Thursday, July 19, 2012

Review: The Dead Dream Wakes by Ezra Holiday

Jonah and Clay live in the city of Bridgeport and have recently been brought together – by an abandoned factory. It haunts their dreams with horrors, it looms constantly in their consciousness. When they pass it they hear ominous music that fills their minds, and even standing opposite it they feel compelled and pulled towards it. They can feel the menace and horror of it but cannot resist it.

They try to research it, but inevitably are drawn inside in the face of its escalating influence in their lives – and the greater threat it poses.

Inside the factory they find a gateway to a whole new world, a world that impacts everything around them. It’s through the looking glass but far darker and the difference between dreams and reality seems to be fuzzy in the extreme – to say nothing of what reality is in the city of Bridgeport? What is real – and, more telling, who is real? How much of their memories and history are real? And what is actually behind this force in their lives and what is its agenda.

This book is elegantly crafted. The prose is beautiful, evocative and nearly poetic. Every description is carefully and artfully put together. We have amazingly vivid and detailed dream sequences that add to the aura of menace and add volumes to the setting – the books theme of the surreal, the weird, the dark and of reality not truly being real and of vast dark forces that are not only unknown, but possible even unknowable.

The characters are also extremely detailed. We have a lot of their backstories, their inner thoughts, what makes them tick. We see their attitudes, how they’ve been shaped, their histories, their desires. Along with the dreams, we have stories and experiences that further build to the dark, gritty theme, the strong sense of other. All of the surreality of it, the dream-like nature and the grimness gives it an almost Alice Through the Looking Glass feel – but far far darker.

If you like all this, the evocative descriptions, the heavy foreshadowing, the powerfully crafted scenes and the incredibly maintained theme that permeates every page then you will love this book.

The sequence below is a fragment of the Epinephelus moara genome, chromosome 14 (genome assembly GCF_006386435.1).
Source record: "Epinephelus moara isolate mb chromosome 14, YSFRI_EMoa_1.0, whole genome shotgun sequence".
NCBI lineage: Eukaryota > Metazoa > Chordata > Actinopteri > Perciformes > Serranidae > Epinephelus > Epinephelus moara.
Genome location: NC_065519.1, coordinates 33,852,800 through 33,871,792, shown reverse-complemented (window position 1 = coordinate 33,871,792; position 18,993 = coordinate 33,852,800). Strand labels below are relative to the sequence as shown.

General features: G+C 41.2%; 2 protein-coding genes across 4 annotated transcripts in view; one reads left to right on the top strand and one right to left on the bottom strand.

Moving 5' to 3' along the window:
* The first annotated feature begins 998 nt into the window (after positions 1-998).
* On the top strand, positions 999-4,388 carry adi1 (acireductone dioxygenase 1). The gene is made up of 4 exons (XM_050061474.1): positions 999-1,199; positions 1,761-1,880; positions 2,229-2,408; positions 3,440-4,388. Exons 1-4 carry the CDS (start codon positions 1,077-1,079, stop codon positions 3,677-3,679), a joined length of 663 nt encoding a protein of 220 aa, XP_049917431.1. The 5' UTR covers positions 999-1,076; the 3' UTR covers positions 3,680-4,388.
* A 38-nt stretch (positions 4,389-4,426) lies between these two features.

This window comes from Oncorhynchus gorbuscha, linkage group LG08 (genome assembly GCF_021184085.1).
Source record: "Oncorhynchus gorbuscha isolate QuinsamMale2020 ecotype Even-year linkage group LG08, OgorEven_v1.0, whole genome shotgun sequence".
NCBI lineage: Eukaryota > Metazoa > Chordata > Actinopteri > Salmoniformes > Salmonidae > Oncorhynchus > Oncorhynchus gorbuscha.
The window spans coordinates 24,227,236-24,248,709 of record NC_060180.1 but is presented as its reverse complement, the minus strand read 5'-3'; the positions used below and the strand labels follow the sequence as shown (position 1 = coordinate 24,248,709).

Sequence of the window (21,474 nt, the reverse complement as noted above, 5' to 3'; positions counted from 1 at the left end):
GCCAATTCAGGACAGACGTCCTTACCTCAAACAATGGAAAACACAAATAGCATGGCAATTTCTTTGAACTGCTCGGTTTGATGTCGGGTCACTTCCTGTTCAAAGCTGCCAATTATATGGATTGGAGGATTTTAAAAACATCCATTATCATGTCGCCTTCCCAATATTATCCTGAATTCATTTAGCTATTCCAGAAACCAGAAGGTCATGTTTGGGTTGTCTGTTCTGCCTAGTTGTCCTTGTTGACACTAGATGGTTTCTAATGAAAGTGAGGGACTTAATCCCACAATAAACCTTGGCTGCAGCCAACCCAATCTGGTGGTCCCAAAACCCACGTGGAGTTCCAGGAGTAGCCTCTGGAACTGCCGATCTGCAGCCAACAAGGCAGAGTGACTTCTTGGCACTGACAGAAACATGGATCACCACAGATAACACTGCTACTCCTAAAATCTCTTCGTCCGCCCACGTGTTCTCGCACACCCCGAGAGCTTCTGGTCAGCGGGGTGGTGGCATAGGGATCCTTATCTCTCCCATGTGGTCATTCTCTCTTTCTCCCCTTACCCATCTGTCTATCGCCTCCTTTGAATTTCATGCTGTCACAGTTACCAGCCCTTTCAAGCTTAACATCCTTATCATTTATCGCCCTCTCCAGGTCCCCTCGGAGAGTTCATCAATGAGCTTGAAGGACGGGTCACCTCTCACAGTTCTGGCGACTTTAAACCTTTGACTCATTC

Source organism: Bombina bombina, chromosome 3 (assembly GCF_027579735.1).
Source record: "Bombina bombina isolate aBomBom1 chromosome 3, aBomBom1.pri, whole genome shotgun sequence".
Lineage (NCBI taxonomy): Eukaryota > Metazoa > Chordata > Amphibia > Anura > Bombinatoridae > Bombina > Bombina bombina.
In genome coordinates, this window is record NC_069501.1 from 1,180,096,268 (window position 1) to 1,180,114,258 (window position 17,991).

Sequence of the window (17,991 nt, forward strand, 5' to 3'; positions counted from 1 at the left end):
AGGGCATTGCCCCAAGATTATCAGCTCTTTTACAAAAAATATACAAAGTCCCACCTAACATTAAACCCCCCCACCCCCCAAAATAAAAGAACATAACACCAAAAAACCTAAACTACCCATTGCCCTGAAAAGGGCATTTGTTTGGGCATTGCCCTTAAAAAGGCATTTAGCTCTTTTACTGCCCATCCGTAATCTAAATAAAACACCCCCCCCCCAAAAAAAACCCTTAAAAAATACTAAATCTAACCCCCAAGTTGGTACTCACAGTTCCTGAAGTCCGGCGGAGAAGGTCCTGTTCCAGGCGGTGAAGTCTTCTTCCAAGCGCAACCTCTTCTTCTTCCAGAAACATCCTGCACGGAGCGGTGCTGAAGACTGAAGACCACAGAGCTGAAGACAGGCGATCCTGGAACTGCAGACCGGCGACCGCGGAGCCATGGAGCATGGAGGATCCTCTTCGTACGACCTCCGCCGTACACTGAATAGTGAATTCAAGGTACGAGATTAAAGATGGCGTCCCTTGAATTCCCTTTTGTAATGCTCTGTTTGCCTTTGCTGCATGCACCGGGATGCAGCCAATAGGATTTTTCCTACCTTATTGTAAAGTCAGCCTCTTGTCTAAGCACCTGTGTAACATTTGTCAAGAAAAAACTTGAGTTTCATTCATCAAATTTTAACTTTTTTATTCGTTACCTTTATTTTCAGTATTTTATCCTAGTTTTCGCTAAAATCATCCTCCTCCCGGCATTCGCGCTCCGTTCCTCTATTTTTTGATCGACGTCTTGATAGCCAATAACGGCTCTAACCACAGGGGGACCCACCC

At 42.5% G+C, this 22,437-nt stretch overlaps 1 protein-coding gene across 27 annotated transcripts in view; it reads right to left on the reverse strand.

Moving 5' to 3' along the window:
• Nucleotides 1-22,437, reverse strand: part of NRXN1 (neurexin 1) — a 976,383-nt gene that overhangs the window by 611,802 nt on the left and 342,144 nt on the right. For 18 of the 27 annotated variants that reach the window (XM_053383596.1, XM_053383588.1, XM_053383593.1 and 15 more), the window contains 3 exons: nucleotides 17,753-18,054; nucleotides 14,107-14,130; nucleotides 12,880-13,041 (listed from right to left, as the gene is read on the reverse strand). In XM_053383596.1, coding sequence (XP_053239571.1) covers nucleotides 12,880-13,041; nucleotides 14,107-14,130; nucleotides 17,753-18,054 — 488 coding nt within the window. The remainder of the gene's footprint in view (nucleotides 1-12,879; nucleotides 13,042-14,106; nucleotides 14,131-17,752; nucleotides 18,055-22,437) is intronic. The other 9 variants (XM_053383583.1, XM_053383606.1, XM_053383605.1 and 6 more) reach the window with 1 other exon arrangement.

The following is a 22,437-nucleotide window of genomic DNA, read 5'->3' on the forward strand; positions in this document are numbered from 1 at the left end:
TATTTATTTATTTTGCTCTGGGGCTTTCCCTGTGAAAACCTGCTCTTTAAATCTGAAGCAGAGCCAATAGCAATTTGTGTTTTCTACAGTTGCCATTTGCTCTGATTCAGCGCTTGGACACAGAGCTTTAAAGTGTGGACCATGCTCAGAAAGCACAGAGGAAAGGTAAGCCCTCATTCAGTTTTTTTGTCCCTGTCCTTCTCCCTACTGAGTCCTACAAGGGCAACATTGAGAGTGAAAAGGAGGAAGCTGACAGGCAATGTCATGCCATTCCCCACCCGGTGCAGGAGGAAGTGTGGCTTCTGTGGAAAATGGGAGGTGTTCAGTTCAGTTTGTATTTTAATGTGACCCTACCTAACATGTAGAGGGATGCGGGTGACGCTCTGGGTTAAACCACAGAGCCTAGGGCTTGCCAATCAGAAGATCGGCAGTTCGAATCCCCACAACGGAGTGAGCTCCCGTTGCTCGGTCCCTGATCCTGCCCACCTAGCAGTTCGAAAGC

Unfortunately, for me, none of these elements are remotely positive enough to balance the book’s terrible pacing. All these descriptions, the backstory, the foreshadowing, the insight is wonderfully thematic and world setting and character developing but it completely drowns the plot. I can respect the theme – I’m impressed by it. And I love how it raised the idea of reality not being what the characters though, of the dream-like feel and definitely the “through the rabbit hole” feel of the book. But it was slow. No matter how much I am impressed by the excellent writing, the world and the theme, it doesn’t change that I was bored waiting for things to actually happen, waiting for the foreshadowing. I appreciate the artistry of it, but I didn’t enjoy it.

We spent far too long in the beginning waiting for something to actually happen. There were lots of dreams, lots of backstory about Clay (short for Claire… no that doesn’t make much sense to me either) and Jonah. There were snippets of their lives. And lots and lots of ominous foreshadowing about the abandoned factory, then their attempts to find out some information about it. This goes on for a painfully long time and there’s a lot of telling (in wonderfully descriptive and emotive fashion) rather than showing – the factory is ominous and scary because Clay and Jonah say it’s ominous and scary.

The plot, when it happens, is also disconnected. Again, and I really cannot stress this enough, we get this amazing feeling of surreality, of strangeness and darkness and fear – but the plot is driven by Jonah and Clay feeling compelled to investigate and delve deeper in then running across a series of disturbing and dangerous encounters – which become darker, stranger and more odd by each turn. They confront humans and monsters and suggestions of gods and find oracles and a whole new world lying beneath the city that is so different from anything anyone could imagine – but they wander into it.

None of this is explained (or partially explained, rather) until the closing chapters of the book. And that explanation is a doozy; that puts everything, from the foreshadowing to the dreams to the utter weirdness and alien-ness of the city all into context. Everything is explained, everything comes elegantly together – and suddenly we have this deep, rich original and incredibly unusual world poised for more to come.

But that was the end of the book. Until then I was lost in the prose, waiting for something to happen and, above all, waiting for an actual reason for this book, a reason for the character actions, a reason for the world – something that made the book more than immense foreshadowing and random encounters. I came close to giving up several times.

Inclusionwise – it’s all straight and the POC are villains; really unpleasant villains at that. It’s not good at all.

In the end, this book felt almost like a really impressive haute cuisine dish. It’s elegant, it’s taken some incredible skill, it has some exotic ingredients and it is a true work of art. But it’s not very filling and you’re probably going to want a pizza afterwards. It’s faffy and impressive, but there’s not enough substance there.

A copy of this book was provided by the author to review